Home » Commentary » Opinion » The Fiji meeting would be a farce if it were funny
The Prime Minister (unelected) of Fiji, Commodore Voreqe Bainimarama has succeeded in attracting the leaders of the Melanesian Spearhead Group to an unofficial summit in Suva. The state dinner on Thursday 31st March would be merely a burlesque Gilbert and Sullivan scene if Papua New Guinea, Fiji, the Solomon Islands and Vanuatu were not the poorest and worst governed independent states in the Pacific.
Commodore Bainimarama is the incipient Colonel Gaddafi of the Pacific. He is seeking regional and international endorsement. Indonesia and East Timor have been invited to be observers at this summit. Indonesia is attending to shut down the Melanesian Spearhead Group’s support for Papuan independence in Irian Jaya. Vanuatu, the Papuans’ sponsor, is not happy, but will be attending. The Solomons Government, beholden to Australian aid through the Regional Assistance Mission to Solomon Islands for its very existence, tried half-heartedly to postpone the summit, but Derek Sikua has already arrived in Suva together with Michael Somare who is enjoying a holiday from his official duties while he is suspended as Prime Minister for two weeks after being found guilty of 13 charges of filing incomplete or late returns on his assets and business dealings.
Bainimarama’s summit agenda is clear. He wants to annoy Australia. He also wants to gather enough international support to maintain Fiji’ participation in United Nations police actions because these are not only a major source of income for his armed forces but enable them to proceed to lucrative private policing jobs wherever violence reigns. Being denied aid has become secondary because China has stepped in to support Bainimarama’s regime.
‘Melanesia’ is an anthropologists’ construct that has no economic and little other sense. It the arcane world of United Nations politics it was promoted as a ‘region’ to create jobs for bureaucrats, academics and other consultants. A trade agreement covers negligible actual trade. Pacific islands export raw materials to more developed economies and import manufactures and services from them.
Small elites in governments and the public services, expanding into business, have become wealthy in the Pacific’s poorest states. They live in modern houses, travel and educate their children so that they can pass on their wealth that often includes properties in Australia. But more than 80 percent of Papua New Guineans, Solomon Islanders and ni-Vanuatu exist at bare subsistence. Women work gardens, but most men are without meaningful work and without incomes. Education is minimal. Women die in childbirth in the bush. HIV/AIDS rages in Papua New Guinea. It is almost the only country in the world where the average length of life is declining. The Bainimarama government is reducing Fijians’ livings standards toward subsistence levels. Vanuatu is relapsing after a brief boost to the Port Villa economy from a United States Millennium aid grant.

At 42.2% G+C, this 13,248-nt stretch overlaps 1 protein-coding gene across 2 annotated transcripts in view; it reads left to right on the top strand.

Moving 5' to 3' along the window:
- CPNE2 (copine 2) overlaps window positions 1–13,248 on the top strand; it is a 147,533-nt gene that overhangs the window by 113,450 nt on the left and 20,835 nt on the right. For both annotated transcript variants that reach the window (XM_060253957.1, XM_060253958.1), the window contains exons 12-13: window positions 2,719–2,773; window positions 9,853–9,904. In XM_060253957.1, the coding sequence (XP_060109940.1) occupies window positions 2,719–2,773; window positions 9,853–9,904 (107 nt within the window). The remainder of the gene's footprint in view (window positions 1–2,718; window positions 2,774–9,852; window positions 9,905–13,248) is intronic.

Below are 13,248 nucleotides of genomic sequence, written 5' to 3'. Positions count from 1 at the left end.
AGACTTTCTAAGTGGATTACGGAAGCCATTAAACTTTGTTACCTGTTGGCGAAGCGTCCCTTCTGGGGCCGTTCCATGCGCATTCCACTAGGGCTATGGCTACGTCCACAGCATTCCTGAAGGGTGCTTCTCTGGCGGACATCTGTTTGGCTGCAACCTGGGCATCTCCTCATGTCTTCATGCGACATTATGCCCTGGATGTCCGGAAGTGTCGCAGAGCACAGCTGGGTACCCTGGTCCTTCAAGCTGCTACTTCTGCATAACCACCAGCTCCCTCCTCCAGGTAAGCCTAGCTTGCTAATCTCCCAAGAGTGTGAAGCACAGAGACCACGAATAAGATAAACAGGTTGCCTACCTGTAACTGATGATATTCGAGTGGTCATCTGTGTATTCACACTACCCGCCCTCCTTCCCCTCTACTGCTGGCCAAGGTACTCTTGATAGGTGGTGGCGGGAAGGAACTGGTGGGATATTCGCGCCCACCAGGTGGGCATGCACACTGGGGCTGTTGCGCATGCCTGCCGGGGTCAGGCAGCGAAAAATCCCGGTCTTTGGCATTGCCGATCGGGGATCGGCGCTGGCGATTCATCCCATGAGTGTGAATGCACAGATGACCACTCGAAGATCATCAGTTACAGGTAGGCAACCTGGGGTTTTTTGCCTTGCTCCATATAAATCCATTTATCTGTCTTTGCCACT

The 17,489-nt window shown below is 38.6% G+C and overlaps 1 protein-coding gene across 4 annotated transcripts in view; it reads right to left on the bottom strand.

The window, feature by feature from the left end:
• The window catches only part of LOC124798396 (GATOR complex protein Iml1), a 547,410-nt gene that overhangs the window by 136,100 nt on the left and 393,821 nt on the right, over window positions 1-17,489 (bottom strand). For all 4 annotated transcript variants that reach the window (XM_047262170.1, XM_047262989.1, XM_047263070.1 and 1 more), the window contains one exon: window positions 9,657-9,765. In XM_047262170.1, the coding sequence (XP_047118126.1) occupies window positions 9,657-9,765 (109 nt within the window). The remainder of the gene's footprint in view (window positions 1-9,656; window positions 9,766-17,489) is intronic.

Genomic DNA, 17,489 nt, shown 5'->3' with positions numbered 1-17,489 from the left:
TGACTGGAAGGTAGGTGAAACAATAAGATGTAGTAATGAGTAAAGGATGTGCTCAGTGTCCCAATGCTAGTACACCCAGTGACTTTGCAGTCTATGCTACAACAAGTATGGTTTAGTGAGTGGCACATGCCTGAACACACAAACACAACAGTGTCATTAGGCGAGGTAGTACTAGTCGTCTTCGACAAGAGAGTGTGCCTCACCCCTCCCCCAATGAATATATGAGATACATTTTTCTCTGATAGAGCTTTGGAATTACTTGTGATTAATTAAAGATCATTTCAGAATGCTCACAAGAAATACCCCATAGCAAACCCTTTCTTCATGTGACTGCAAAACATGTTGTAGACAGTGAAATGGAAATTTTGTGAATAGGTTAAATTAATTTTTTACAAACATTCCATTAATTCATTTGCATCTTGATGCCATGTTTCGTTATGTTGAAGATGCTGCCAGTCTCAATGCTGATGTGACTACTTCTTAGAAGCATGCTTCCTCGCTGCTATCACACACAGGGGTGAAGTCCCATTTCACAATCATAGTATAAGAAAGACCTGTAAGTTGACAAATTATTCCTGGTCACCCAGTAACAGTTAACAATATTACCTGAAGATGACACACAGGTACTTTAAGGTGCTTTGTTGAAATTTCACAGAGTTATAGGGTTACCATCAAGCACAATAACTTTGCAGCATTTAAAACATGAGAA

Australia cannot be absolved from the Pacific disaster of which these four states are the leading edge. It played a major role in structuring post-independence parliaments and public services that have played a major role in the failure of development. It has been the dominant aid donor, but subsidized international aid agencies (the World Bank, the Asian Development Bank and the United Nations Development Program) to lead aid programs that have paid for the elites’ emergence at the cost of living standards for islanders. This is the cause of government dysfunction. Most islanders have seen nothing of the more than $100 billion of aid – the highest per capita – that has flowed to the Pacific. Aid has widened the gap between the living standards in the independent Pacific states and the rest of the world. Only a few countries in Africa have done as badly.
Australian aid has created organisations such as the Pacific Islands Forum, its Francophone counterpart, the secretariat of the Pacific Community and the Melanesian Spearhead Group. Where one modest council would have sufficed, these organisations and their many offshoots have hundreds of highly remunerated positions for skilled Pacific Islanders, denying their services to their economic, health and other ministries. They also draw candidates away from business where they could get the experience necessary to foster indigenous entrepreneurship in the Pacific. Their many meetings maintain elite life styles by providing travel, hotel and shopping opportunities for politicians and officials.
It has been evident for years that Pacific meetings are not harmless but deflect energies away from development. Under Bainimarama’s leadership yet another seemingly harmless meeting is turning ugly. The Melanesian Spearhead Group’s shiny new headquarters in Vanuatu is a present from China. China’s advisors to Commodore Bainimarama will be keeping a watchful eye on the proceedings in Suva. If Australia has any interest in the south Pacific not becoming a Chinese lake, the Department of Foreign Affairs should be paying greater attention than collecting votes for a temporary seat on the Security Council.
Emeritus Professor Hughes is a senior fellow of the Centre for Independent Studies.
The Fiji meeting would be a farce if it were funny